Hi, I assume the original query applies to a dislodged nipple.
I have done a few of these over the years; it's not a task that should
be undertaken by anyone who has little or no soldering experience.
However, having said that, this is how I tackled the problem of a broken
nipple from the middle of a tracker bar. First, clean the area of old
solder using fine chisels, files and/or scalpel blades -- anything will
do as long as it gets in and does the job. It's not necessary to clean
back to bare brass; usually bright solder will take fresh solder when
Most tracker bars have a small drilled recess in which the nipples
would be "jig" mounted so, if you can get back to this, it will help
tremendously. Check that the nipple fits back into the newly prepared
position correctly. Then take a wide-mouth spring clamp and hold the
centre section of the tracker, placing a thick rubber pad on the side
with all the nipples so as to support and keep them all in place
including the loose one to be soldered. On the other side, leave the
metal clamp to bare on the face of the tracker to give a bit of heat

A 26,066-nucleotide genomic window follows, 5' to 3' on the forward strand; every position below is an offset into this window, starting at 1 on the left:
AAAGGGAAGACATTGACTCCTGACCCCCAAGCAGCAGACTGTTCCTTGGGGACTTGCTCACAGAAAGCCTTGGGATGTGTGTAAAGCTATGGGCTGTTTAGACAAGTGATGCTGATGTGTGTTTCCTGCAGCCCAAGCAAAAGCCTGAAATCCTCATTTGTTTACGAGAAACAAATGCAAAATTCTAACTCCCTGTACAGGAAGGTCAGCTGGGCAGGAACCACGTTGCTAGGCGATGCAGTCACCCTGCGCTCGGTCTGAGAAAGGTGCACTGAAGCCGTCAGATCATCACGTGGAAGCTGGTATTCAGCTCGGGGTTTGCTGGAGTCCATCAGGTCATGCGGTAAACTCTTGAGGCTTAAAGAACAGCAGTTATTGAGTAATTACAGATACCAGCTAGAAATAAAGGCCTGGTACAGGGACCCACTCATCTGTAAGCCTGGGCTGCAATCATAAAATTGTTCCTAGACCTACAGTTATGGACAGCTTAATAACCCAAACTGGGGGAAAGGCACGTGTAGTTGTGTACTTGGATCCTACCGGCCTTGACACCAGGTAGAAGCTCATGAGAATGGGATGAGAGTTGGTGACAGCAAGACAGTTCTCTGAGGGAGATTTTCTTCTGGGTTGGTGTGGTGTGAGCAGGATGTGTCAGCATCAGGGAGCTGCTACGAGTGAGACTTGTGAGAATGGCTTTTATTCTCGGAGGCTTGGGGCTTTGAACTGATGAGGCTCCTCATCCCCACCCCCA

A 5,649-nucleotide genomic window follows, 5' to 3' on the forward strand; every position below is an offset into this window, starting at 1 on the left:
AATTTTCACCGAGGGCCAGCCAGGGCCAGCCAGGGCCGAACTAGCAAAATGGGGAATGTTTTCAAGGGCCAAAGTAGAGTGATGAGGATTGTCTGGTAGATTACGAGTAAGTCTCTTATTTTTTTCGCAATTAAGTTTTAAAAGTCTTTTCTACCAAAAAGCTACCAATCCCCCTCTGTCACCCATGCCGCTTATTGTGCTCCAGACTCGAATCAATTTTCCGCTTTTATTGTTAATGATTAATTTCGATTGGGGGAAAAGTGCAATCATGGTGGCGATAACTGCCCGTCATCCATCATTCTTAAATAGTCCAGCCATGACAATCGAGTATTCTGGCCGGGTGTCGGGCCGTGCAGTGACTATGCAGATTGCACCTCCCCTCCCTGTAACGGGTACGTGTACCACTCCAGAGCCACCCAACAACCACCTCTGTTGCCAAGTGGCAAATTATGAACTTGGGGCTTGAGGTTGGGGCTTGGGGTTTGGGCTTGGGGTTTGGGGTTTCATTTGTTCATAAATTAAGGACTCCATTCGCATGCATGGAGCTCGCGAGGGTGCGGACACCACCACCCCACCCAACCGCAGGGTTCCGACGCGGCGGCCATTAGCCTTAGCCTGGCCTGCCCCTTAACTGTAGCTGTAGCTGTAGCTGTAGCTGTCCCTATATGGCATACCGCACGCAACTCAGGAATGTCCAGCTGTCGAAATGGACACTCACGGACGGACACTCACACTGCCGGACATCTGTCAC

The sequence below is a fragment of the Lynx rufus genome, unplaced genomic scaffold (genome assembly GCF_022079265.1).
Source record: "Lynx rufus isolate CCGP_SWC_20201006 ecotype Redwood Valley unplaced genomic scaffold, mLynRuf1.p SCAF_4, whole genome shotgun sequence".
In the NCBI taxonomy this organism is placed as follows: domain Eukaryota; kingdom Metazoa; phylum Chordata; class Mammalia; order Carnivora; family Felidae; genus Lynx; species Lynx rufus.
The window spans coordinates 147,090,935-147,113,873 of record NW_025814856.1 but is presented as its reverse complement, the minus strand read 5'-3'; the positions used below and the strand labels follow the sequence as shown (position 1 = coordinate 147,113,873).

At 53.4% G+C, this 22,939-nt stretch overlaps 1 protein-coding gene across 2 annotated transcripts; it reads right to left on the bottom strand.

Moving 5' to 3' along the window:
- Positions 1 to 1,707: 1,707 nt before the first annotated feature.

This is the clever bit. Apply flux to the area you want to solder.
Then, using a small butane torch play it up and down the length of the
tracker to warm it overall. Gradually reduce the strokes so that you
apply the heat directly to the metal of the tracker and not the nipple.
(Generally, heating the length of the tracker will help to limit warping.
Applying heat to the nipple itself will cause it to heat and burn, thus
making it impossible to take solder and you will have to start again.)
This is where the skill bit comes in, for as the temperature rises and
transfers to the nipple you will see, very briefly, the solder in the
area "give" just for a split second as it becomes "plastic". (Anyone
who has done lead loading on a car body will know what I mean.)
Start to apply the solder and by the time you touch it to the base of
the nipple it should run readily. Immediately as this happens remove
the heat source and allow the whole thing to cool slowly. You should
have a neatly soldered repair. If solder has run into the hole use a
small drill or drills to clean it out, or plug the hole with a cocktail
stick before you start.
There is another way: glue the nipple in with epoxy -- you don't burn
your fingers and you don't need the skill of being able to solder.
Epoxy also works for broken reed resonators on theatre organs, just
drill the reed block and glue the resonator back in; easy, job done.
I know of one Compton and one Wurlitzer 260 where this was the prefered
method of repair. God, I'm going to get lynched for that. Bye Bye!